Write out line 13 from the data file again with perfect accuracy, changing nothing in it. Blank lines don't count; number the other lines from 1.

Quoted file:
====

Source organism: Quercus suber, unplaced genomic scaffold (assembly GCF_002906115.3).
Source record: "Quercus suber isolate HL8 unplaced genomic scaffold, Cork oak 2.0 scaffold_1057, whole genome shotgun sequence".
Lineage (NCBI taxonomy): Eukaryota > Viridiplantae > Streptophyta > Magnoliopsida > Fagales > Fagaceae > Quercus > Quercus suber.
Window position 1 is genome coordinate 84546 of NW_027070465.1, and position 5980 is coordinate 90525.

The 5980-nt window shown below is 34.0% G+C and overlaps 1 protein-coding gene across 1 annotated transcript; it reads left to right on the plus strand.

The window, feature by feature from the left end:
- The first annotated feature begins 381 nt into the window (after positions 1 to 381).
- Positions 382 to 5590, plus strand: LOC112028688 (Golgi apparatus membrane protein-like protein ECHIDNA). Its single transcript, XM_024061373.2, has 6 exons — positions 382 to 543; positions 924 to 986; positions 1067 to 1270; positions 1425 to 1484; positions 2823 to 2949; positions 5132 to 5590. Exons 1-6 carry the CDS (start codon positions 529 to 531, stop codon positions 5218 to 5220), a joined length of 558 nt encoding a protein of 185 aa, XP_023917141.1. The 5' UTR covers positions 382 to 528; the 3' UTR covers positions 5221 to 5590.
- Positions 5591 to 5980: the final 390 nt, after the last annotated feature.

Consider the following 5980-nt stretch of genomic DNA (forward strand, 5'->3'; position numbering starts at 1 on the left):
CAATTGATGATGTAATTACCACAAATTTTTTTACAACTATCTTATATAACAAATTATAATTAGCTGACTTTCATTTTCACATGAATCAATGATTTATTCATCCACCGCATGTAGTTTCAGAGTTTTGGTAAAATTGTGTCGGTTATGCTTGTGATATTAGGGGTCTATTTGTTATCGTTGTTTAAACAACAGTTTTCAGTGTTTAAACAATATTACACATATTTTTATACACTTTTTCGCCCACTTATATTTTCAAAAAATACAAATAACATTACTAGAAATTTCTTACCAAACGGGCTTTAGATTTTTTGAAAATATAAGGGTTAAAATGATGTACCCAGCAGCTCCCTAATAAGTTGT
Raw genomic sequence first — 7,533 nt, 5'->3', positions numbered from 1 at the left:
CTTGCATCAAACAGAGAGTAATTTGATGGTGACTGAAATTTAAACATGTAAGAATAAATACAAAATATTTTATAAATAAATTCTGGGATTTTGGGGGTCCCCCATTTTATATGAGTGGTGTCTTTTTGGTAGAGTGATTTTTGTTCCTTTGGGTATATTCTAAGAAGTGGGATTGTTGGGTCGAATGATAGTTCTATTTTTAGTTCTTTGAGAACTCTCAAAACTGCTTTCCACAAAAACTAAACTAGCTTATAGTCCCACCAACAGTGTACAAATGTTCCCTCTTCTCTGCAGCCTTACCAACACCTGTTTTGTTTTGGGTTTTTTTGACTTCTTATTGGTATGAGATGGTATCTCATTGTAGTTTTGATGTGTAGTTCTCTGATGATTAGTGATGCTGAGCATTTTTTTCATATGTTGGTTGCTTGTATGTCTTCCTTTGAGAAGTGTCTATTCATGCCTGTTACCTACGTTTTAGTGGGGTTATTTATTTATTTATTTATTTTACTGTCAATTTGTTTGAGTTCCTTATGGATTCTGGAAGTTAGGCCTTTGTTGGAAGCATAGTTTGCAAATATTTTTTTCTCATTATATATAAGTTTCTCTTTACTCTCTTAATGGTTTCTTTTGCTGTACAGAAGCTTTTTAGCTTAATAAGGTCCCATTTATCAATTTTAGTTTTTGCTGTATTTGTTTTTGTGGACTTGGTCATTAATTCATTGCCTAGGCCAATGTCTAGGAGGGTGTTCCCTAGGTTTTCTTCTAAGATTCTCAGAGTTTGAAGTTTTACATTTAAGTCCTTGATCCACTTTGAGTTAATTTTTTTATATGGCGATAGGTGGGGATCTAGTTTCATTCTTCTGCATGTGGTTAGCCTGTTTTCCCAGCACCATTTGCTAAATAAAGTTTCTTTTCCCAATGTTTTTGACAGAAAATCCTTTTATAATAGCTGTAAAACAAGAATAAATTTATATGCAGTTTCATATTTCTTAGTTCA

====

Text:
CTTGCATCAAACAGAGAGTAATTTGATGGTGACTGAAATTTAAACATGTAAGAATAAATACAAAATATTTTATAAATAAATTCTGGGATTTTGGGGGTCCCCCATTTTATATGAGTGGTGTCTTTTTGGTAGAGTGATTTTTGTTCCTTTGGGTATATTCTAAGAAGTGGGATTGTTGGGTCGAATGATAGTTCTATTTTTAGTTCTTTGAGAACTCTCAAAACTGCTTTCCACAAAAACTAAACTAGCTTATAGTCCCACCAACAGTGTACAAATGTTCCCTCTTCTCTGCAGCCTTACCAACACCTGTTTTGTTTTGGGTTTTTTTGACTTCTTATTGGTATGAGATGGTATCTCATTGTAGTTTTGATGTGTAGTTCTCTGATGATTAGTGATGCTGAGCATTTTTTTCATATGTTGGTTGCTTGTATGTCTTCCTTTGAGAAGTGTCTATTCATGCCTGTTACCTACGTTTTAGTGGGGTTATTTATTTATTTATTTATTTTACTGTCAATTTGTTTGAGTTCCTTATGGATTCTGGAAGTTAGGCCTTTGTTGGAAGCATAGTTTGCAAATATTTTTTTCTCATTATATATAAGTTTCTCTTTACTCTCTTAATGGTTTCTTTTGCTGTACAGAAGCTTTTTAGCTTAATAAGGTCCCATTTATCAATTTTAGTTTTTGCTGTATTTGTTTTTGTGGACTTGGTCATTAATTCATTGCCTAGGCCAATGTCTAGGAGGGTGTTCCCTAGGTTTTCTTCTAAGATTCTCAGAGTTTGAAGTTTTACATTTAAGTCCTTGATCCACTTTGAGTTAATTTTTTTATATGGCGATAGGTGGGGATCTAGTTTCATTCTTCTGCATGTGGTTAGCCTGTTTTCCCAGCACCATTTGCTAAATAAAGTTTCTTTTCCCAATGTTTTTGACAGAAAATCCTTTTATAATAGCTGTAAAACAAGAATAAATTTATATGCAGTTTCATATTTCTTAGTTCA